Not everything was rosy. The Irish committed 11 penalties for 77 yards. On defense, head coach Charlie Weis was not happy with the missed tackles and said it would be a point of emphasis during the off week. Defensive coordinator Rick Minter shared Weis's concerns.
"I didn't think we tackled crisply or sharply," Minter said. "One thing is that the back weighed 245 pounds. It was a little bit harder for us to get him down since he weighed more than most of our defensive players.
"It's just one of those games where kids are trying so hard to play well that occasionally you get yourself out of balance and out of a football position. It's more about confidence. It's not like we don't work on it everyday because we do. A point of emphasis tries to isolate some things and recreate similar scenarios. Maybe a few more minutes extended on just points of emphasis like ball security and tackling and the same thing we did with jumping off sides."
Minter, along with his defensive coordinator duties, coaches the linebacker group as well. This unit is headed by senior captain Brandon Hoyte, who is having a lights out season in his last year with the Irish. Hoyte has already registered 56 tackles (33 solo, 23 assist) and a career-high 11.5 tackles for loss, including four sacks.
Helping Hoyte spearhead the defensive front seven is middle linebacker Corey Mays. The fifth-year senior is taking advantage of his first full year as a starter with the Irish. Mays is the fifth on the team with 32 tackles and is second on the team in fumble recoveries.
The young guy of the bunch is Apache linebacker Maurice Crum, Jr. The sophomore from Riverview, Florida did not see the field as a freshman but has turned heads with his speed and athletic ability. Crum has notched 29 tackles on the year and has forced a fumble in 2005. Crum has started every game for Notre Dame this season and is no longer considered a rookie by the coaching staff.
"They're all veterans," Minter said. "Crum has done everything we asked him to do and fairly well for most of the year but as have most of the guys who have grown up on the spot. Our corners have become more veteran corners. Our linebackers, of course we have a fifth-year senior who's starting to play all the time. They're all progressing at their own little rate. The learning curve and the upside is greater for the younger player, in this case Mo Crum vs. a Corey Mays who is a senior and been there and done that but hasn't been able to do it in ballgames. He's playing real well. That maturity has to keep coming our way and the more we evolve as a unit, the more we can adjust mentally from game to game."
The Notre Dame defense has allowed 119 yards per game on the ground. This is up from the 88 rushing yards the 2004 team allowed. Last week against BYU, the Cougars 75 total rushing yards was the second best effort of the year by the Irish (surrendered 41 vs. Washington). Minter knows there is still room for improvement for the last four games of the year.
"We all have to keep getting better in what we do," Minter said. "I mentioned tackling and just playing our gap responsibility and pass defense. Our line backing core is part of the whole unit that's got to continue to improve in all areas of defense, run, pass, pressure, coverage, all those things."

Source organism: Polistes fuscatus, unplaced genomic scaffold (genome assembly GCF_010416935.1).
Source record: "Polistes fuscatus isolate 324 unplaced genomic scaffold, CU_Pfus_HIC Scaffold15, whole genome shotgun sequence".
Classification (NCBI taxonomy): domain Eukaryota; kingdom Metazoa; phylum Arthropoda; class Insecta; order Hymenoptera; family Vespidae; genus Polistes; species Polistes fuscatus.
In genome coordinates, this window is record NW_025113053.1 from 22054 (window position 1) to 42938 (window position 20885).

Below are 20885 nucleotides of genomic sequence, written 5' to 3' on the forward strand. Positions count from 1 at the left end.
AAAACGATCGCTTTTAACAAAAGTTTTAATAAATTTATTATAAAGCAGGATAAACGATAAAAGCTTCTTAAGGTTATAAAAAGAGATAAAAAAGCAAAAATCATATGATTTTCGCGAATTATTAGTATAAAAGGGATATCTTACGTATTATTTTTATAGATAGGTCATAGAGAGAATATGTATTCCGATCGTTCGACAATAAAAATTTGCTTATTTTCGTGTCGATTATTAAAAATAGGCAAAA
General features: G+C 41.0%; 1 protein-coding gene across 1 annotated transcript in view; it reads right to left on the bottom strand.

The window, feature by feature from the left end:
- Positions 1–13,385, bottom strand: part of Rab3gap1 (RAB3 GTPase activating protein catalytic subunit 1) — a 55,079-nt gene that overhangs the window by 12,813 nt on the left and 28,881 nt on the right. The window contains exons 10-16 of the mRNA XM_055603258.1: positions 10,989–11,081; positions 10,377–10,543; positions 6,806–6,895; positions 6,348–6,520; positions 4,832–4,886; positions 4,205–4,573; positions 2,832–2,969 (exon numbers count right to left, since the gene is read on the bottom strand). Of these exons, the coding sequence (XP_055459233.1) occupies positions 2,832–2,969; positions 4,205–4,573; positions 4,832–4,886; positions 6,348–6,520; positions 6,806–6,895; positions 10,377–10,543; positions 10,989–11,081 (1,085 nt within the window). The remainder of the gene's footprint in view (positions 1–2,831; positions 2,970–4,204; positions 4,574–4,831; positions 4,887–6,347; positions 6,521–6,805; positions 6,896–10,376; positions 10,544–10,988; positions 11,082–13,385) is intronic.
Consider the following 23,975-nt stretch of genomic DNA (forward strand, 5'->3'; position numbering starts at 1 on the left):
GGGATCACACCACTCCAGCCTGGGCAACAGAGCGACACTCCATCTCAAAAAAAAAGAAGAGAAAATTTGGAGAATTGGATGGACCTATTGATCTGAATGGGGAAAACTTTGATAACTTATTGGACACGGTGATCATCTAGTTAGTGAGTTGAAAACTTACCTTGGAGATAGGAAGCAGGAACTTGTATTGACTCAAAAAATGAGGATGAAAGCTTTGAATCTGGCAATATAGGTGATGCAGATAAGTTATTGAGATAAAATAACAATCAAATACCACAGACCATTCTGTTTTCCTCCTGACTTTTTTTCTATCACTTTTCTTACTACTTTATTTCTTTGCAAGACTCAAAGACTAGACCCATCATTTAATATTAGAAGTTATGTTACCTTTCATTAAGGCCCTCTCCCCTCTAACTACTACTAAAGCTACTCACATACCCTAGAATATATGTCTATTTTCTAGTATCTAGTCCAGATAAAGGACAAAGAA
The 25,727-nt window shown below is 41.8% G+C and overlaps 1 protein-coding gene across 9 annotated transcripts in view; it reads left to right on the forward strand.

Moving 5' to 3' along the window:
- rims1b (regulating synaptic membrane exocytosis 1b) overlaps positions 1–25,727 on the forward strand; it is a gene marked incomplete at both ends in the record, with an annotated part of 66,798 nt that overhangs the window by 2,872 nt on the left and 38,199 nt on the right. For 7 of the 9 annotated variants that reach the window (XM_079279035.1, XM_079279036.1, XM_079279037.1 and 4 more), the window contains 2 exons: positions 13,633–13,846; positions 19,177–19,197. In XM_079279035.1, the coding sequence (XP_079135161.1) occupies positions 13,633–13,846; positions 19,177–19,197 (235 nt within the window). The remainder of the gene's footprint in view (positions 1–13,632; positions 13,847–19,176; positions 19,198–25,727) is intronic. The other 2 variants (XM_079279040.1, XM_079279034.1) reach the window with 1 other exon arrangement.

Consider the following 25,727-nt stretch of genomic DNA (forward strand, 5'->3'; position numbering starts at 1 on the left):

Tennessee comes to South Bend two Saturday's from now. The Volunteers are currently 3-3 heading into this weekend's game at home versus Steve Spurrier's South Carolina Gamecocks. Tennessee has been hit by the injury bug hard, especially at running back. Starting tailback Gerald Riggs, Jr. is out for the year with an ankle injury and reserve running back Montario Hardesty (knee) is also gone for the season. Minter believes the usually tough Volunteer offense that will try to run the ball down Notre Dame's throats. Tennessee is only averaging 100 yards a game on the ground. Minter has high confidence in his linebackers and defensive unit to shut down any opponent's ground attack.
"Our belief is we're going to or have the ability to stop anyone's run if we play technique and tackle well," Minter said. "That's all got to happen for us to stop their running game. But we count on that every week.
"Ironically, some of our missed tackles occurred in the running game coming off the line of scrimmage. But so many of our missed tackles came in open spaces when the ball was caught in front of us. It's still YAC yards and yards after run or yards after contact. We gave up in the neighborhood of plus-80 yards of offense after somebody on our team swung and missed. That's too many yards that we're giving up that we don't need to give up. Those things add up. Those things keep drives going and the clock going. We made it a point of emphasis but you can't spend your whole practice tackling.
"But in essence, this is a blocking and tackling game. So why not spend some considerable time on it if you're not doing it as good as you want to do it? The team that blocks the best and tackles the best, as old Woody Hayes used to say, generally win. We won last week because we did that better than our opponent did. But we didn't do it up to our standard that you're going to need to do particularly if you get caught in a close game. We have to be better in those fundamentals."